Probate

PROBATE

(Article Supplied by Jo Savage, Estates Manager of Holland Beckett)

Probate is the "authority" given by the High Court to confirm that the will of a deceased person has been proved and the executors named in will have the authority to carry out the terms of the will.

When a person dies, any Power of Attorney held on behalf of the deceased person then ceases to exist and the executors named in the deceased's will now take over all responsibilities.

An executor (or executors) is the person (or persons) appointed by the deceased person in their will or codicil, to administer the deceased's estate and to carry into effect the provisions of the will.

The application for Probate must be accompanied by the original will (not a copy) and sworn affidavits by the executors of the estate which contain evidence of the death of the deceased and states the executors' belief that the will accompanying the affidavit is the deceased's last will and testament.

The application is filed in the Wellington High Court (for the whole country) and usually takes 4 - 6 weeks to issue. An application for Probate is required when a deceased person holds assets to the value of $15,000.00 or more in their sole name as well as when the estate includes ownership of land or an interest as "tenants in common" regardless of the value of the property. In addition to this there may be situations where executors will voluntarily opt to apply for Probate. "Joint assets" will pass by survivorship irrespective of the provisions of the will.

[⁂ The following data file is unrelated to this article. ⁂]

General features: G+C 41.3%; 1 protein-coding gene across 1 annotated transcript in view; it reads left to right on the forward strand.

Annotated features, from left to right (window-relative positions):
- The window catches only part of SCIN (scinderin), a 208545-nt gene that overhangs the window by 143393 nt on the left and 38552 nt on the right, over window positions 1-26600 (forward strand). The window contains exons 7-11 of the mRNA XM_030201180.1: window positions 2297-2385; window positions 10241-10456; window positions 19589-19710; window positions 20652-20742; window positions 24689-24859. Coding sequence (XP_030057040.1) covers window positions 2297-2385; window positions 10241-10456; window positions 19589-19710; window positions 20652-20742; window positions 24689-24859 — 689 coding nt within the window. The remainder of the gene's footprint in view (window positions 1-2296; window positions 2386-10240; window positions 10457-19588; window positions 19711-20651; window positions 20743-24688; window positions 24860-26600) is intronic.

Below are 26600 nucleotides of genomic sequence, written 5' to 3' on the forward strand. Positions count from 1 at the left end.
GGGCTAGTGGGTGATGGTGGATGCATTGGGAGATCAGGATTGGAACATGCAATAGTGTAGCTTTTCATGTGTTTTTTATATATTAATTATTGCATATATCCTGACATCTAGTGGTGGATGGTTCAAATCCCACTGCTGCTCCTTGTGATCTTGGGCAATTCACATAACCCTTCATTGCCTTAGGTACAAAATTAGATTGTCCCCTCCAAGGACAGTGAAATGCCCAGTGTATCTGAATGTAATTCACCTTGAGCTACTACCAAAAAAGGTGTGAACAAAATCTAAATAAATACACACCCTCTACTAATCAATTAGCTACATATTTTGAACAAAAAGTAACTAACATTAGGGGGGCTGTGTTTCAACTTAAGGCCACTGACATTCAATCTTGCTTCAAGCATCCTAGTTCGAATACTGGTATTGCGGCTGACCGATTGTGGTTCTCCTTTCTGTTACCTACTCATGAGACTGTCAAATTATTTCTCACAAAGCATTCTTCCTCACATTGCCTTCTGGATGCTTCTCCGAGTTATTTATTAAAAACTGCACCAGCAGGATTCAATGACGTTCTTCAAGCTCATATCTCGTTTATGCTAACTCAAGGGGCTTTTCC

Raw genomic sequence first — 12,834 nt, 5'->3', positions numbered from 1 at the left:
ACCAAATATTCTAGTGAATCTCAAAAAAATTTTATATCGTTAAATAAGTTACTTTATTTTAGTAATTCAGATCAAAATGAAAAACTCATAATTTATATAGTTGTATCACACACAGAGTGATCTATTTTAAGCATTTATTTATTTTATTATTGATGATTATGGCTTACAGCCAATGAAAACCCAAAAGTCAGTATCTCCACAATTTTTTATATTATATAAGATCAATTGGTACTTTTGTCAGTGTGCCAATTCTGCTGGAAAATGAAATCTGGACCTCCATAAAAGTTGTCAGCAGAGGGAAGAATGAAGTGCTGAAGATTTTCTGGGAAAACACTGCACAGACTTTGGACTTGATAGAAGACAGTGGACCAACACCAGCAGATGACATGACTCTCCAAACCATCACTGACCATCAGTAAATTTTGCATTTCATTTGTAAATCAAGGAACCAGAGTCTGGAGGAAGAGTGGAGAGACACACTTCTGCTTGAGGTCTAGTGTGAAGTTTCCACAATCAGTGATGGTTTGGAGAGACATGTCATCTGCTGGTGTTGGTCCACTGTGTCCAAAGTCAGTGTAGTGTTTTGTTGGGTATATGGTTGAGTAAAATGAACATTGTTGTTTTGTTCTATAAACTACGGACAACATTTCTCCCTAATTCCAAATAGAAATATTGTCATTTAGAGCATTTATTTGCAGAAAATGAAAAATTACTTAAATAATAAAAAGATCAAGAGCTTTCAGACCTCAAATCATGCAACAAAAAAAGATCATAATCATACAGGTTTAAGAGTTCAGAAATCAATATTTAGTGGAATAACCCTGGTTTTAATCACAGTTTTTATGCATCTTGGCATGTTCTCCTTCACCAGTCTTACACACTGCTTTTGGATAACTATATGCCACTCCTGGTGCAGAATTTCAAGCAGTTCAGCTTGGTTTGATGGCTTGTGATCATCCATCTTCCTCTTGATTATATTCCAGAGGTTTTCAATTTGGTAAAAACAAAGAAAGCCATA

Once Probate of the will has been granted by the High Court, the executors are then in a position to deal with the assets and administer the estate. Once Probate has been granted this will trigger various time frames undert the Administration Act as follows:

The executors of an estate may have a personal liability if a distribution or transfer of assets is made within six months of the date of Probate being granted in the event a Notice of Claim or potential Family Protection Act, Property (Relationships) Act   or Testamentary Promises Act claim is made within the time frame below.

A potential Claimant has 12 months after the grant of Probate to make a claim (unless leave of the Court is obtained after that time). The Claimant must obtain their own legal advice independent from the Solicitors acting for the estate.

 

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